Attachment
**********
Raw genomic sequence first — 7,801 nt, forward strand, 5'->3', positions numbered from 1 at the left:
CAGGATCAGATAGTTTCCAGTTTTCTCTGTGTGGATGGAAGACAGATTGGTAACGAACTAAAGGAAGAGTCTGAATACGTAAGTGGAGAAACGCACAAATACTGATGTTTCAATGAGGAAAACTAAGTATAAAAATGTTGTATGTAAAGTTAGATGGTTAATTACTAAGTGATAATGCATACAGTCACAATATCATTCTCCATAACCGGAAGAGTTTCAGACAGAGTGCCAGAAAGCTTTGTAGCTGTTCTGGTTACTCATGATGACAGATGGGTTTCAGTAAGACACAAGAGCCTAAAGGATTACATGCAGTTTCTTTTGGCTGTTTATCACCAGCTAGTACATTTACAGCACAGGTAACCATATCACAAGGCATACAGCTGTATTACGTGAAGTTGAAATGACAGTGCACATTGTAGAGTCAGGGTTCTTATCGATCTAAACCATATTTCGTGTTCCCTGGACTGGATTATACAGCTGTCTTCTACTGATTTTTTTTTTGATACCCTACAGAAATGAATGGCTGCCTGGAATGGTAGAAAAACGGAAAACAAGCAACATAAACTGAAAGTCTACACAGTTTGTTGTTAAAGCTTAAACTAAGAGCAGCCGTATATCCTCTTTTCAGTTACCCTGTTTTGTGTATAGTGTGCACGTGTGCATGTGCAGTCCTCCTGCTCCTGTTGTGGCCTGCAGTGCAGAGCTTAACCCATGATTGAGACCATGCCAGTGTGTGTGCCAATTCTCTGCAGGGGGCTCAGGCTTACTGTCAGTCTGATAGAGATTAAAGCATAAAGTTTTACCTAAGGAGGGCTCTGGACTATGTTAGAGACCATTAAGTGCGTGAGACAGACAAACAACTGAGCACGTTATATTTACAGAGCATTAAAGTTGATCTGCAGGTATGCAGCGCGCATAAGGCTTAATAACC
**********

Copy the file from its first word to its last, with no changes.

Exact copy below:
Raw genomic sequence first — 7,801 nt, forward strand, 5'->3', positions numbered from 1 at the left:
CAGGATCAGATAGTTTCCAGTTTTCTCTGTGTGGATGGAAGACAGATTGGTAACGAACTAAAGGAAGAGTCTGAATACGTAAGTGGAGAAACGCACAAATACTGATGTTTCAATGAGGAAAACTAAGTATAAAAATGTTGTATGTAAAGTTAGATGGTTAATTACTAAGTGATAATGCATACAGTCACAATATCATTCTCCATAACCGGAAGAGTTTCAGACAGAGTGCCAGAAAGCTTTGTAGCTGTTCTGGTTACTCATGATGACAGATGGGTTTCAGTAAGACACAAGAGCCTAAAGGATTACATGCAGTTTCTTTTGGCTGTTTATCACCAGCTAGTACATTTACAGCACAGGTAACCATATCACAAGGCATACAGCTGTATTACGTGAAGTTGAAATGACAGTGCACATTGTAGAGTCAGGGTTCTTATCGATCTAAACCATATTTCGTGTTCCCTGGACTGGATTATACAGCTGTCTTCTACTGATTTTTTTTTTGATACCCTACAGAAATGAATGGCTGCCTGGAATGGTAGAAAAACGGAAAACAAGCAACATAAACTGAAAGTCTACACAGTTTGTTGTTAAAGCTTAAACTAAGAGCAGCCGTATATCCTCTTTTCAGTTACCCTGTTTTGTGTATAGTGTGCACGTGTGCATGTGCAGTCCTCCTGCTCCTGTTGTGGCCTGCAGTGCAGAGCTTAACCCATGATTGAGACCATGCCAGTGTGTGTGCCAATTCTCTGCAGGGGGCTCAGGCTTACTGTCAGTCTGATAGAGATTAAAGCATAAAGTTTTACCTAAGGAGGGCTCTGGACTATGTTAGAGACCATTAAGTGCGTGAGACAGACAAACAACTGAGCACGTTATATTTACAGAGCATTAAAGTTGATCTGCAGGTATGCAGCGCGCATAAGGCTTAATAACC